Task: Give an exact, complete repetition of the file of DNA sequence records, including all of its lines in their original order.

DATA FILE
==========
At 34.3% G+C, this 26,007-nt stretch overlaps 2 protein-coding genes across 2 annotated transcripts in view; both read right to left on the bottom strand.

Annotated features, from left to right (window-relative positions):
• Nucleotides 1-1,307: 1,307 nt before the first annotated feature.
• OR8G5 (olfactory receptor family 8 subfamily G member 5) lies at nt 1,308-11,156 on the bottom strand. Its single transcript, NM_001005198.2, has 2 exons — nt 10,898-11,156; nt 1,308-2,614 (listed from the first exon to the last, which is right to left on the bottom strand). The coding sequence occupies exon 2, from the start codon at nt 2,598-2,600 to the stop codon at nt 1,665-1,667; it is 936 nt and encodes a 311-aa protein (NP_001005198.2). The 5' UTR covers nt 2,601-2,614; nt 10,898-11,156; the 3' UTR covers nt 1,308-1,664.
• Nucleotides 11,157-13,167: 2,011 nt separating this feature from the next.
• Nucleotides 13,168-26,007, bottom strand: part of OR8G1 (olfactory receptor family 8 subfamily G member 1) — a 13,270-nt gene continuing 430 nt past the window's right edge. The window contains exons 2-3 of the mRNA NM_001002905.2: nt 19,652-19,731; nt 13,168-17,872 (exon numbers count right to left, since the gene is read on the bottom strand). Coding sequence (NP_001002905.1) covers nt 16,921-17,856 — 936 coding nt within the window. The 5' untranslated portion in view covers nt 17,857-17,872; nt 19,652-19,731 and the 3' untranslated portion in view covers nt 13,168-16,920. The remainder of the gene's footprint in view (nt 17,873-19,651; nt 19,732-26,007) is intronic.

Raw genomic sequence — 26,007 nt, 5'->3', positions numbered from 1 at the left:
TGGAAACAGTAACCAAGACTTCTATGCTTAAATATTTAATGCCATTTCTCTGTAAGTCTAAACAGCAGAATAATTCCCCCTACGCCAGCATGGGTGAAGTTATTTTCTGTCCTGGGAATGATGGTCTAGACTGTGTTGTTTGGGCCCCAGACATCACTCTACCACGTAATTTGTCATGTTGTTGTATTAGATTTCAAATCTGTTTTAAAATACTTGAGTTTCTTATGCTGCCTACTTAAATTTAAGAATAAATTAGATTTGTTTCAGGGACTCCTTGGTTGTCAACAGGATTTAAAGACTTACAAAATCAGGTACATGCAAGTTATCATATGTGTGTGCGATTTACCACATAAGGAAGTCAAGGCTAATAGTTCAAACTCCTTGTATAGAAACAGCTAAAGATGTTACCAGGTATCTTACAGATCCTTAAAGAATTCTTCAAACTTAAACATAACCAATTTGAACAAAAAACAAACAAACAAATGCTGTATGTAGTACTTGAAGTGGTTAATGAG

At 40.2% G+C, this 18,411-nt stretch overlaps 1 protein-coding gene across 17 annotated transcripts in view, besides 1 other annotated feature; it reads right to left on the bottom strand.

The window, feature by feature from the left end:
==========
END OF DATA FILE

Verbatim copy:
At 34.3% G+C, this 26,007-nt stretch overlaps 2 protein-coding genes across 2 annotated transcripts in view; both read right to left on the bottom strand.

Annotated features, from left to right (window-relative positions):
• Nucleotides 1-1,307: 1,307 nt before the first annotated feature.
• OR8G5 (olfactory receptor family 8 subfamily G member 5) lies at nt 1,308-11,156 on the bottom strand. Its single transcript, NM_001005198.2, has 2 exons — nt 10,898-11,156; nt 1,308-2,614 (listed from the first exon to the last, which is right to left on the bottom strand). The coding sequence occupies exon 2, from the start codon at nt 2,598-2,600 to the stop codon at nt 1,665-1,667; it is 936 nt and encodes a 311-aa protein (NP_001005198.2). The 5' UTR covers nt 2,601-2,614; nt 10,898-11,156; the 3' UTR covers nt 1,308-1,664.
• Nucleotides 11,157-13,167: 2,011 nt separating this feature from the next.
• Nucleotides 13,168-26,007, bottom strand: part of OR8G1 (olfactory receptor family 8 subfamily G member 1) — a 13,270-nt gene continuing 430 nt past the window's right edge. The window contains exons 2-3 of the mRNA NM_001002905.2: nt 19,652-19,731; nt 13,168-17,872 (exon numbers count right to left, since the gene is read on the bottom strand). Coding sequence (NP_001002905.1) covers nt 16,921-17,856 — 936 coding nt within the window. The 5' untranslated portion in view covers nt 17,857-17,872; nt 19,652-19,731 and the 3' untranslated portion in view covers nt 13,168-16,920. The remainder of the gene's footprint in view (nt 17,873-19,651; nt 19,732-26,007) is intronic.

Raw genomic sequence — 26,007 nt, 5'->3', positions numbered from 1 at the left:
TGGAAACAGTAACCAAGACTTCTATGCTTAAATATTTAATGCCATTTCTCTGTAAGTCTAAACAGCAGAATAATTCCCCCTACGCCAGCATGGGTGAAGTTATTTTCTGTCCTGGGAATGATGGTCTAGACTGTGTTGTTTGGGCCCCAGACATCACTCTACCACGTAATTTGTCATGTTGTTGTATTAGATTTCAAATCTGTTTTAAAATACTTGAGTTTCTTATGCTGCCTACTTAAATTTAAGAATAAATTAGATTTGTTTCAGGGACTCCTTGGTTGTCAACAGGATTTAAAGACTTACAAAATCAGGTACATGCAAGTTATCATATGTGTGTGCGATTTACCACATAAGGAAGTCAAGGCTAATAGTTCAAACTCCTTGTATAGAAACAGCTAAAGATGTTACCAGGTATCTTACAGATCCTTAAAGAATTCTTCAAACTTAAACATAACCAATTTGAACAAAAAACAAACAAACAAATGCTGTATGTAGTACTTGAAGTGGTTAATGAG

At 40.2% G+C, this 18,411-nt stretch overlaps 1 protein-coding gene across 17 annotated transcripts in view, besides 1 other annotated feature; it reads right to left on the bottom strand.

The window, feature by feature from the left end: